FCC examines mobile termination fees

By , IDG News Service |  Mobile & Wireless

The U.S. Federal Communications Commission should abolish early-termination
fees because they're unfair to customers, two mobile phone customers and a state
regulator said Thursday.

Early-termination fees, or ETFs, charged by wireless carriers are "unique
and frankly predatory," Molly White, a corporate consultant from Portland,
Oregon, told the FCC.

"I do not sign time-sensitive contracts and agree to early termination
fees with any other utility with whom I do business," said White, who had
to pay an ETF for her personal phone service when former employer Nike provided
a mobile phone to her. "The cellular industry appears to have built an
elaborate system of additional fees, early termination clauses and hardware
purchase requirements, all with the intentional appearance of offering the consumer,
me, a deal, while ultimately locking me into a long-term service agreement."

A second mobile phone customer, Harold Schroer, asked the FCC to take action
on ETFs, but also requested that the agency not end class-action lawsuits against
the carriers in exchange for abolishing ETFs, as has been proposed by FCC Chairman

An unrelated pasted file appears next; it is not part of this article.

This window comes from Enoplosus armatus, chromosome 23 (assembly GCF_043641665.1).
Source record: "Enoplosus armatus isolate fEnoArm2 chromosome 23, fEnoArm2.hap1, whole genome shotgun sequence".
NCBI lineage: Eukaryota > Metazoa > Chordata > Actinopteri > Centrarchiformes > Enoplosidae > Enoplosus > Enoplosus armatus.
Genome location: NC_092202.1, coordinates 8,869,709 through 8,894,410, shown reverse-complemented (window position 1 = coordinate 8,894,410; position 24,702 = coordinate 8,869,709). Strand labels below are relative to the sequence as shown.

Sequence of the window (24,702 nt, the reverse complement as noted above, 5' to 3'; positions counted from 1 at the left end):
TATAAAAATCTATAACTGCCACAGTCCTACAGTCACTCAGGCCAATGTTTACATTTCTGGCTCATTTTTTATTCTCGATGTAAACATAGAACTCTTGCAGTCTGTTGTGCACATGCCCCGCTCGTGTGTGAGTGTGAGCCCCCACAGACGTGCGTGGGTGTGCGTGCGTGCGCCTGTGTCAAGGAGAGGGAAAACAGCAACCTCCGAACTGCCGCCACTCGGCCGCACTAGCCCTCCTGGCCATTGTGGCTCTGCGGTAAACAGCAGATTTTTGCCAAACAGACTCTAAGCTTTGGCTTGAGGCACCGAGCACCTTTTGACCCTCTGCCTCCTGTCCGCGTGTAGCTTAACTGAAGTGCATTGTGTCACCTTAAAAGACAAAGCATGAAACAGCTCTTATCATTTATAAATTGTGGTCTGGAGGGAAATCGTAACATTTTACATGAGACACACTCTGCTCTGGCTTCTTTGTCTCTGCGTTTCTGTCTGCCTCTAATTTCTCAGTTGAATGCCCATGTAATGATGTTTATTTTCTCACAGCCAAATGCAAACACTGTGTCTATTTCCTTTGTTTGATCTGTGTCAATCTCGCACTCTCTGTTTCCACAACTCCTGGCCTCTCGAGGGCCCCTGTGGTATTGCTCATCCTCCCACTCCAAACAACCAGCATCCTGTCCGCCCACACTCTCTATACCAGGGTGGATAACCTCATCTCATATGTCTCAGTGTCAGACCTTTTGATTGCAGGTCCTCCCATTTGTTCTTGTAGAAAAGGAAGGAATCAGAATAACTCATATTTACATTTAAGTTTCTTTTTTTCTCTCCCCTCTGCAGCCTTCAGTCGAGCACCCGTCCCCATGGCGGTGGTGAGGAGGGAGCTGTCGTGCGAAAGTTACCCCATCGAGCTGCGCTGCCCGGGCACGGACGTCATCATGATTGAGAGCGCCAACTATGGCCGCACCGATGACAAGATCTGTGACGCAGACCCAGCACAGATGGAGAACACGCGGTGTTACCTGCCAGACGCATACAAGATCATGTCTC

Kevin Martin. In late 2007, after two senators introduced legislation that would
regulate ETFs, Martin said he wanted to examine ETFs charged by mobile carriers
and broadband providers.

Schroer, part of a class-action lawsuit against Verizon Wireless, told the
FCC that the 4 million Verizon customers represented in the lawsuit paid about
US$500 million in ETFs.

"We are seeking a refund of every penny of that money," said Schroer,
a resident of New York state. "I never signed a contract [with Verizon],
nor was I ever requested to sign a contract."

In 2003, Schroer cancelled a Verizon contract extension that was recommended
by a sales representative, and he refused to pay the $175 ETF. Verizon then
reported him to credit agencies, resulting in higher interest rates on credit
cards and in him being turned down for new credit, he said. Bill collectors
harassed him, he added.

Schroer complained to the FCC, but staffers there told him the agency had no
authority over New York contract law, he said. "When I came to this commission
for help, you sent me away," he said. "When I'm now about to get my
day in court somewhere else, the commission purposes to step in and prevent
me from doing that."

The FCC shouldn't take half steps such as requiring that ETFs be prorated based
on how long the customer has had service or requiring that wireless carriers
give customers more information about pricing plans and fees, said Anne Boyle,
the chairwoman of the Nebraska Public Service Commission. Instead, the FCC should
prohibit wireless carriers from offering plans with ETFs, she said.

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